Your gut may be leading you astray

An interesting comment on rationality and conservatism:

I think Sarah Palin is indeed a Rorschach test for Conservatives, but it’s about much than manners or players vs. kibbitzes – it’s about what Conservativsm MEANS.

The core idea behind Conservatism is that most of human learning is done not by rational theorizing, but by pattern recognition. Our brain processes huge amounts of data every second, and most information we get out of it is in the form of recognized patterns, not fully logical theories. It’s fair to say that 90% of our knowledge is in patterns, not in theories.

This pattern recognition is called common sense, and over generations, it’s called traditions, conventions etc. Religion is usually a carrier meme for these evolved patterns. It’s sort of an evolutionary process, like a genetic algorithm.

Liberals, Lefties and even many Libertarians want to use only 10% of the human knowledge that’s rational. And because our rational knowledge cannot yet fully explain neither human nature in itself nor everything that happens in society, they fill the holes with myths like that everybody is born good and only society makes people bad etc.

Conservatives are practical people who instinctively recognize the importance of evolved patterns in human learning: because our rational knowledge simply isn’t enough yet, these common sense patterns are our second best option to use. And to use these patterns effectively you don’t particularly have to be very smart i.e. very rational. You have to be _wise_ and you have to have a good character: you have to set hubris and pride aside and be able to accept traditions you don’t fully understand.

Thus, for a Conservative, while smartness never hurts, being wise and having a good character is more important than being very smart. Looking a bit simple simply isn’t a problem, you still have that 90% of knowledge at hand.

Anti-Palin Conservatives don’t understand it. They think Conservativism is about having different theories than the Left, they don’t understand that it’s that theories and rational knowledge isn’t so important.

(via Rabbett Run)

A possible example of the writer’s perspective at work is provided by survey research showing that Tea Partiers are skeptical of anthropogenic climate change (established by models) but receptive to natural variation (vaguely, patterns), and they’re confident that they’re well-informed about it in spite of evidence to the contrary. Another possible data point is conservapedia’s resistance to relativity, which is essentially a model that contradicts our Newtonian common sense.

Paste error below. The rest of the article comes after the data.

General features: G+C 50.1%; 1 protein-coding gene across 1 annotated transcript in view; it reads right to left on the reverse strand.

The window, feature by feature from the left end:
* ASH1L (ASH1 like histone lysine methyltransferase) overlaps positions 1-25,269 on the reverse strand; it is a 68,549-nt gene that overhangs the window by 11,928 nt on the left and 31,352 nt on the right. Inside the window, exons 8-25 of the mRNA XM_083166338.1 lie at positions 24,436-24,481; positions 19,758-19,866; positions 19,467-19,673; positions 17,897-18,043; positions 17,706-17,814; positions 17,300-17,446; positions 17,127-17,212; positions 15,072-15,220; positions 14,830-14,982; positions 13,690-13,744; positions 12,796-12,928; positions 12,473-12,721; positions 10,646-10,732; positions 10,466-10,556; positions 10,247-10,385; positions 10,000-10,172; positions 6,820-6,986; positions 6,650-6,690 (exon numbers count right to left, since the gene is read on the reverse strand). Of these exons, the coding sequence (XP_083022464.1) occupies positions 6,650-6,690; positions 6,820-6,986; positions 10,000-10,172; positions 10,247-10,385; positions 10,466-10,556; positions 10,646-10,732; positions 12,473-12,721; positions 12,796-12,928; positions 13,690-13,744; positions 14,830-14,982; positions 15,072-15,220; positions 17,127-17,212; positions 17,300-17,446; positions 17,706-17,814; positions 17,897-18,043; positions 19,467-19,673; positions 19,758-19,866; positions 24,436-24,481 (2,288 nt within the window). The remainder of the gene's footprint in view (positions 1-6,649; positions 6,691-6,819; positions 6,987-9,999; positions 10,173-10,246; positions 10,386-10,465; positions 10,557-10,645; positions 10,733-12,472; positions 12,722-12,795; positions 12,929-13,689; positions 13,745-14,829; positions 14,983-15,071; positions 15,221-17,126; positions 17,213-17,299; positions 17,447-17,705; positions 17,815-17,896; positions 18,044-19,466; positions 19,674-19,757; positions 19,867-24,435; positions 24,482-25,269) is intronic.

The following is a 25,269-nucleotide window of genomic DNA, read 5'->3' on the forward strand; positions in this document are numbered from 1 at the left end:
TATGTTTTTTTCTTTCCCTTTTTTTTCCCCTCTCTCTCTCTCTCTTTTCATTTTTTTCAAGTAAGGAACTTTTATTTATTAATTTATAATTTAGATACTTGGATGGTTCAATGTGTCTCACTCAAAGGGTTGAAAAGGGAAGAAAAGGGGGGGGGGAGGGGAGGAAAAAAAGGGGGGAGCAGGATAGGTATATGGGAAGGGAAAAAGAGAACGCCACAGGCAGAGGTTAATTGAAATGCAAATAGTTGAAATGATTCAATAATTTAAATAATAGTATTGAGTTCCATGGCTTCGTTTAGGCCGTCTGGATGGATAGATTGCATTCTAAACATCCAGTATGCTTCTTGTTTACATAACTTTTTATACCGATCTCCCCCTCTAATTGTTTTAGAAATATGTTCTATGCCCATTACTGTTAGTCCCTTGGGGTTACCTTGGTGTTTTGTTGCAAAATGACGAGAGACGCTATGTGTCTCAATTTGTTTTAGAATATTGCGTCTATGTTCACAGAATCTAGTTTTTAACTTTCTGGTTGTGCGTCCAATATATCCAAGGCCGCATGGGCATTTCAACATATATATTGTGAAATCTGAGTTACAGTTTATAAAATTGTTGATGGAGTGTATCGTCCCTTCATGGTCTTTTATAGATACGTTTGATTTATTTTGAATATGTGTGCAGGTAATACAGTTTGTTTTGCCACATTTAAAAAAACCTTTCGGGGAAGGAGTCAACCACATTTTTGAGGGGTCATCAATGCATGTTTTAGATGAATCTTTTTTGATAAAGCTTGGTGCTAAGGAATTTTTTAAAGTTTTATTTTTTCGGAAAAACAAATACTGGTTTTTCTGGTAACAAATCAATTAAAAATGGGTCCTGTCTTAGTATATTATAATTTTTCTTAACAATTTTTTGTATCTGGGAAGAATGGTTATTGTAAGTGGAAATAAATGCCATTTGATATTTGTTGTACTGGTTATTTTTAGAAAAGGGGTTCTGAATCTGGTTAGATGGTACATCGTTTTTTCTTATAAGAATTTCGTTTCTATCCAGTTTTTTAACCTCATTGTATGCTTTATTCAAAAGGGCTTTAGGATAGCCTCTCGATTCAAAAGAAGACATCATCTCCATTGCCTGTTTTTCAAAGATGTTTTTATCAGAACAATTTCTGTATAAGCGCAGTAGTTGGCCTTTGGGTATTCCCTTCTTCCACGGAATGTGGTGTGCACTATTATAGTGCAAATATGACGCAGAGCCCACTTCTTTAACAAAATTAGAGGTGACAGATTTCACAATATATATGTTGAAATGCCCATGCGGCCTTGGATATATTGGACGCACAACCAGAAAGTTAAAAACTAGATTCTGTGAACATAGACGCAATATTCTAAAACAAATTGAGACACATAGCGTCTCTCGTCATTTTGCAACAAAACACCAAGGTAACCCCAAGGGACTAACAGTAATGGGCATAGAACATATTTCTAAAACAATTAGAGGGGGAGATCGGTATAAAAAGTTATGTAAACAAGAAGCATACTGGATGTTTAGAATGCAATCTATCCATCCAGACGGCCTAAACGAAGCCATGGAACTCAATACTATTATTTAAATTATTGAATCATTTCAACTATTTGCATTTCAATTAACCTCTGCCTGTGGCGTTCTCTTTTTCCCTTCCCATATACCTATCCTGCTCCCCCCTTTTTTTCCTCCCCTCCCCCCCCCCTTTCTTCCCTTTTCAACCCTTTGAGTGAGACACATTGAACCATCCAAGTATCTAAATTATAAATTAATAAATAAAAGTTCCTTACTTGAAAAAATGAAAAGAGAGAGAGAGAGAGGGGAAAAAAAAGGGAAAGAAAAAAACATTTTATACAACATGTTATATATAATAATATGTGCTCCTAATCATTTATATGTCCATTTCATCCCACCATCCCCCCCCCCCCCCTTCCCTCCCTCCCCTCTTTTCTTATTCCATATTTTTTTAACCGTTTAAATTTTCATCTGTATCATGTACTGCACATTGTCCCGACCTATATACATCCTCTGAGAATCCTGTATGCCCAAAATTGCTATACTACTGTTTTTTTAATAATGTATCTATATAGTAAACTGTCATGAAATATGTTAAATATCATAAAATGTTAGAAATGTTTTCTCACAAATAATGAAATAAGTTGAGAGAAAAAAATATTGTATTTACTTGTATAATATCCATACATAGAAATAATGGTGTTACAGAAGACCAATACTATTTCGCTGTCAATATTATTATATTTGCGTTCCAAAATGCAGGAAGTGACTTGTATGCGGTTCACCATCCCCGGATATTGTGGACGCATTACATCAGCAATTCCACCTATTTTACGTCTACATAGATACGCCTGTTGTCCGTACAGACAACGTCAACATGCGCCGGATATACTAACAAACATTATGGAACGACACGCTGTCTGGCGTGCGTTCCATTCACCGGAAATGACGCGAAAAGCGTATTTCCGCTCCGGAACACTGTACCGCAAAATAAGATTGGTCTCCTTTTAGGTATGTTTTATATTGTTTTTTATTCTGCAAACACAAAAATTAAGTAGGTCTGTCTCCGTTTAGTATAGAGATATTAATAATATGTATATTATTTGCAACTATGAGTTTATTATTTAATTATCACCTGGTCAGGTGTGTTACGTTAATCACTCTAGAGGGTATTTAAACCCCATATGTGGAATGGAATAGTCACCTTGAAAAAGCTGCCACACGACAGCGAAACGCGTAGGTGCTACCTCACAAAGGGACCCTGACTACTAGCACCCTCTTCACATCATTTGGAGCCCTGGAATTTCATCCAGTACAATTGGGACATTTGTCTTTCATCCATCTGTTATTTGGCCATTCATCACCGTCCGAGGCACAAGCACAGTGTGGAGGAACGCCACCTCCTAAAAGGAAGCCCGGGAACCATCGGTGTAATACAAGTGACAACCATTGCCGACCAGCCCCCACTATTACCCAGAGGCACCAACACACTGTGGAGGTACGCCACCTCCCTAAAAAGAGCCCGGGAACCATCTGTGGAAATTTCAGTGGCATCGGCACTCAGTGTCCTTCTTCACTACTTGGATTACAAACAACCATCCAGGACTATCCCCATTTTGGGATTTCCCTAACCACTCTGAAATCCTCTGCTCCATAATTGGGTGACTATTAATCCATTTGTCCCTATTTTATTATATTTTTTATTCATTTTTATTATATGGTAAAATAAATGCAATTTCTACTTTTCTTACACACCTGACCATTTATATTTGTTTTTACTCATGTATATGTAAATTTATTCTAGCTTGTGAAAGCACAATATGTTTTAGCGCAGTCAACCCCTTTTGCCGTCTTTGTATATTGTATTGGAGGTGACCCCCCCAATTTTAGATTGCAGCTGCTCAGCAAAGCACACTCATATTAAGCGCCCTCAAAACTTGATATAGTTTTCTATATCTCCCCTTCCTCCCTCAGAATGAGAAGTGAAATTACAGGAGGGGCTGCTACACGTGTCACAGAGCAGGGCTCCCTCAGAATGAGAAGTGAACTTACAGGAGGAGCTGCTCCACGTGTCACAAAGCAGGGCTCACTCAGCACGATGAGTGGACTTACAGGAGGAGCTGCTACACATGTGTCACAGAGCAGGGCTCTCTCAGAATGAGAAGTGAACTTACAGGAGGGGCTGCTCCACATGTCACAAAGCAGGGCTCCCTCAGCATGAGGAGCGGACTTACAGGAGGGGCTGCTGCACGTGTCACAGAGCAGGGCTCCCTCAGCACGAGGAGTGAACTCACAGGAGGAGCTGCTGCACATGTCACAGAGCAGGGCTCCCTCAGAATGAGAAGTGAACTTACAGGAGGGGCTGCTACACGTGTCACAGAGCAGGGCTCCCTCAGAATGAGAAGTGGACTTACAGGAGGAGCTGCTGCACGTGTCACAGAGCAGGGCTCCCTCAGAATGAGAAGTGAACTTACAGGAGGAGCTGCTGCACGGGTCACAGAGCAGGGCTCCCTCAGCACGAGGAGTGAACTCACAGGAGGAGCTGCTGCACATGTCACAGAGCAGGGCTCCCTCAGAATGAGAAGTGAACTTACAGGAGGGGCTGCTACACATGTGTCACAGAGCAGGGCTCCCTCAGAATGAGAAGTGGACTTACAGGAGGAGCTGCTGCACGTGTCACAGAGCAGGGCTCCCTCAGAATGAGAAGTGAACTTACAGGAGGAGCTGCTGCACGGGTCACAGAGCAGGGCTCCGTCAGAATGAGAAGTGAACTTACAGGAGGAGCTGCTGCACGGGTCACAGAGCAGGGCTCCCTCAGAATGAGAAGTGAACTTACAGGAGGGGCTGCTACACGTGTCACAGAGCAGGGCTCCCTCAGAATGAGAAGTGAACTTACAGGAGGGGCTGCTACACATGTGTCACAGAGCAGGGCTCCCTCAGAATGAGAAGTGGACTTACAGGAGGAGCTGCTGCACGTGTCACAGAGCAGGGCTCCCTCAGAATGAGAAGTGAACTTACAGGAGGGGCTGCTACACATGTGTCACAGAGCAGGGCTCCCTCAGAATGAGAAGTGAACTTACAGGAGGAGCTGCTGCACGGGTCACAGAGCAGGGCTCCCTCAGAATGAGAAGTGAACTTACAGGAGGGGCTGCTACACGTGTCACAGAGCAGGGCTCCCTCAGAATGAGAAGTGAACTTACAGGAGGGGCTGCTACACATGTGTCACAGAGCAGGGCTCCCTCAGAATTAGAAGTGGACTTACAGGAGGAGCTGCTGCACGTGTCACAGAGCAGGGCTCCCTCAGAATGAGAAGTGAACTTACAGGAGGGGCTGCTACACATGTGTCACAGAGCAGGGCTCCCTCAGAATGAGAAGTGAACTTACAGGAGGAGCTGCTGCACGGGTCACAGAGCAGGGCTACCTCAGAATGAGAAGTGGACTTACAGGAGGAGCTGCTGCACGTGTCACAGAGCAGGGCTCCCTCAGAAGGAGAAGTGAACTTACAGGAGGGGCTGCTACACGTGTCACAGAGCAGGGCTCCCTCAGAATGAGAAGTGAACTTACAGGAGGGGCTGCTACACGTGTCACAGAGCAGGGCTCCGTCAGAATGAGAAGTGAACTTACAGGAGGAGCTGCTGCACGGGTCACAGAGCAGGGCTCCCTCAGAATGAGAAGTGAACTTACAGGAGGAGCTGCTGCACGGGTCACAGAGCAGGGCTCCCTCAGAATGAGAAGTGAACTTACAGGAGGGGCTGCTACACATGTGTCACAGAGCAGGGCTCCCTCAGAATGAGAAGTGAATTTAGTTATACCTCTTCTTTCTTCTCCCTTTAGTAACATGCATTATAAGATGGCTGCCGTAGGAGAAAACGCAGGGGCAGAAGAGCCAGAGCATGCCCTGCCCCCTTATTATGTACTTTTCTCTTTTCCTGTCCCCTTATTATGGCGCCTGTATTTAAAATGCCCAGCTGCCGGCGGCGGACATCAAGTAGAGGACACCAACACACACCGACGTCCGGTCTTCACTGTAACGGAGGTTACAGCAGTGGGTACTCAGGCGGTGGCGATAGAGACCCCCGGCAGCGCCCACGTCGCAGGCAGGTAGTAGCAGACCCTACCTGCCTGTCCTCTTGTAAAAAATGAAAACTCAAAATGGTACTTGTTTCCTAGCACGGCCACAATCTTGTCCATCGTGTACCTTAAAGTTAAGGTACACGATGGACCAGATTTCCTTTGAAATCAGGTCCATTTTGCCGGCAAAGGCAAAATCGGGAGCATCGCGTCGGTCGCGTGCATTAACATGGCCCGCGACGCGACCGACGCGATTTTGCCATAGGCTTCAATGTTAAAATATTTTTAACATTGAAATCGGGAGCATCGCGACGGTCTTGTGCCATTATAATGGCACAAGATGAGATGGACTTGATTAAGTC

As an empirical observation, this definition of conservatism seems plausible at first. Humans are fabulous pattern recognizers. And, there are some notable shortcomings to rational theorizing. However, as a normative statement – that conservatism is better because of the 90%/10% ratio, I think it’s seriously flawed.

The quality of the 90% is quite different from the quality of the 10%. Theories are the accumulation of a lot of patterns put into a formal framework that has been shared and tested, which at least makes it easy to identify the theories that fall short. Common sense, or wisdom or whatever you want to call it, is much more problematic. Everyone knows the world is flat, right?

Sadly, there’s abundant evidence that our evolved heuristics fall short in complex systems. Pattern matching in particular falls short even in simple bathtub systems. Inappropriate mental models and heuristics can lead to decisions that are exactly the opposite of good management, even when property rights are complete; noise only makes things worse.

Real common sense would have the brains to abdicate when faced with situations, like relativity or climate change, where it was clear that experience (low velocities, local weather) doesn’t provide any patterns that are relevant to the conditions under consideration.

After some reflection, I think there’s more than pattern recognition to conservatism. Liberals, anarchists, etc. are also pattern matchers. We all have our own stylized facts and conventional wisdom, all of which are subject to the same sorts of cognitive biases. So, pattern matching doesn’t automatically lead to conservatism. Many conservatives don’t believe in global warming because they don’t trust models, yet observed warming and successful predictions of models from the 70s (i.e. patterns) also don’t count. So, conservatives don’t automatically respond to patterns either.

In any case, running the world by pattern recognition alone is essentially driving by looking in the rearview mirror. If you want to do better, i.e. to make good decisions at turning points or novel conditions, you need a model.


1 thought on “Your gut may be leading you astray”

  1. Without getting into the conservative vs. liberal / pattern matching vs. puzzling two-way table, this sounds related to some of the ideas James Reason put forth in _Human Error_. Puzzling is more fun for many of us and necessary when we don’t have existing patterns to match, but it’s more error prone in general (at least when done by the unaided human mind). Patterning is faster and more accurate but limited by the limits of our patterns.

    That leads, of course, to Dietrich Doerner’s work and the idea of using simulation (management flight simulators, C-ROADS, etc.) to improve one’s stock of patterns (one’s intuition) in both quantity and quality.

    While I’m by no means an expert in this area, I’m told that Lev Vygotsky split learning into two types, patterning and puzzling, which aligns with these thoughts.

    This also aligns with Gary Klein’s recognition-primed decision making as an alternative to approaches such as Kepner-Tregoe’s rational approach.

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